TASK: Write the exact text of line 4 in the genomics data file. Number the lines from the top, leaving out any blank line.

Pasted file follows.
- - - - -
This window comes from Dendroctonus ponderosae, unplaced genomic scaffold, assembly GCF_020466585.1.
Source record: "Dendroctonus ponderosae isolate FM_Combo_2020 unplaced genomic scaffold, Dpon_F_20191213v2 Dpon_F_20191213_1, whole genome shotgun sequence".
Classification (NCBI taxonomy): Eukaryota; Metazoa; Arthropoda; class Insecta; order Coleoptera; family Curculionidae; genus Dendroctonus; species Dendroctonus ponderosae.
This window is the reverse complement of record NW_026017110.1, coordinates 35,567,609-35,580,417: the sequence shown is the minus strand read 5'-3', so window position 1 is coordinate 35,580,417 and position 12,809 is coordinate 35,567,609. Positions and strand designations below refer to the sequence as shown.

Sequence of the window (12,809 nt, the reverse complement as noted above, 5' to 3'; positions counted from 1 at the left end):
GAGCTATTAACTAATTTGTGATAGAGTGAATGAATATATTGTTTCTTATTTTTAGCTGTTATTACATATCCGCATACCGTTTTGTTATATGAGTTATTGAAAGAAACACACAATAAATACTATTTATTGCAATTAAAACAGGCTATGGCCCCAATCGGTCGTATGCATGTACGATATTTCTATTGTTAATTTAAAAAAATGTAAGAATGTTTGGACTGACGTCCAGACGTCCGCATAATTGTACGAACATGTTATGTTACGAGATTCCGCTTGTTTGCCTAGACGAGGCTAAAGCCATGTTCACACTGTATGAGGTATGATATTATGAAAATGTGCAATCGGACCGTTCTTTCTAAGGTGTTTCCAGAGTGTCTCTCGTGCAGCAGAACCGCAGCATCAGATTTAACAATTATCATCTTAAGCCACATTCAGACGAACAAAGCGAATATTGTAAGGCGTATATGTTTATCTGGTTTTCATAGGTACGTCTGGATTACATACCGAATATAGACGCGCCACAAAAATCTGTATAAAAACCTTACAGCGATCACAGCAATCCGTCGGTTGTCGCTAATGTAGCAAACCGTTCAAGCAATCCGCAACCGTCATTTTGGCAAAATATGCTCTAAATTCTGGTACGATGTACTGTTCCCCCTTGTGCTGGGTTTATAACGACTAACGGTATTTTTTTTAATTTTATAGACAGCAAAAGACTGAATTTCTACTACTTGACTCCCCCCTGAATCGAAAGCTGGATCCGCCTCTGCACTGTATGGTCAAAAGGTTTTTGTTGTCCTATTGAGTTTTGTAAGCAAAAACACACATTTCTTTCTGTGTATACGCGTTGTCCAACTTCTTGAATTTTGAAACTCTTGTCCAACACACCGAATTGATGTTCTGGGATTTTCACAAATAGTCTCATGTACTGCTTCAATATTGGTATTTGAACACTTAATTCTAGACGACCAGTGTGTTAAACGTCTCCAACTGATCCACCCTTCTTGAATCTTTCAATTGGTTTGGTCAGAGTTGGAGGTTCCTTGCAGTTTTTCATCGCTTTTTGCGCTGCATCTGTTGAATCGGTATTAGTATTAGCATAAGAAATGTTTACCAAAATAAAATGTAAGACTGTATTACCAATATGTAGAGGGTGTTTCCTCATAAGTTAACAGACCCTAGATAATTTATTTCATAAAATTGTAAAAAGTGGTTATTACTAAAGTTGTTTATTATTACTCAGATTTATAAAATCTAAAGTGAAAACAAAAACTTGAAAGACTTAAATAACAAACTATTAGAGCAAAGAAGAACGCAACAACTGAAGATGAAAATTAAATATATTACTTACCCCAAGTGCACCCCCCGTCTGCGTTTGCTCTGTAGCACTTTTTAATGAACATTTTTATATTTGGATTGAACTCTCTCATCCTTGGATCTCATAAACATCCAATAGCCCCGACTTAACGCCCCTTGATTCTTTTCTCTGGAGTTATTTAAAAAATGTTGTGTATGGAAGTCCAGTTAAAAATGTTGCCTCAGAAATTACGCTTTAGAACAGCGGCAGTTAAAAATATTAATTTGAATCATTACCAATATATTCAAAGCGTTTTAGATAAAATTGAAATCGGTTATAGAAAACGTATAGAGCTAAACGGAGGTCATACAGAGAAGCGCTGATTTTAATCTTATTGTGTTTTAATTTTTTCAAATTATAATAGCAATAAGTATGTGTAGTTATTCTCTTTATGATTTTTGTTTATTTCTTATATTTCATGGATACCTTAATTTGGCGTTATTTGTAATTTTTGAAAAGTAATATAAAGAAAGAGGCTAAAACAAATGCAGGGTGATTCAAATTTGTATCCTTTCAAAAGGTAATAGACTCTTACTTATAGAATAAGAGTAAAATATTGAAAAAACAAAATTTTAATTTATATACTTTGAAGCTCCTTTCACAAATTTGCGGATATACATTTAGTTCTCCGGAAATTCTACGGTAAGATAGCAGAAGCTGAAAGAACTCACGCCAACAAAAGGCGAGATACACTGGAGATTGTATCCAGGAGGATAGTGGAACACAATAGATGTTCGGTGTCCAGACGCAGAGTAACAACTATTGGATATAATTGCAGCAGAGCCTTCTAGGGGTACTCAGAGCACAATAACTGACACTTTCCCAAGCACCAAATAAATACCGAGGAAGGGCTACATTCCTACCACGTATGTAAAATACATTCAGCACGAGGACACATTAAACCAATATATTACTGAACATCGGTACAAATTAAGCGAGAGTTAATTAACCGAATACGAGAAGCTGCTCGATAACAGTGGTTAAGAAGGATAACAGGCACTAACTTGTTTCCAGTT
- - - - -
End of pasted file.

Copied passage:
This window is the reverse complement of record NW_026017110.1, coordinates 35,567,609-35,580,417: the sequence shown is the minus strand read 5'-3', so window position 1 is coordinate 35,580,417 and position 12,809 is coordinate 35,567,609. Positions and strand designations below refer to the sequence as shown.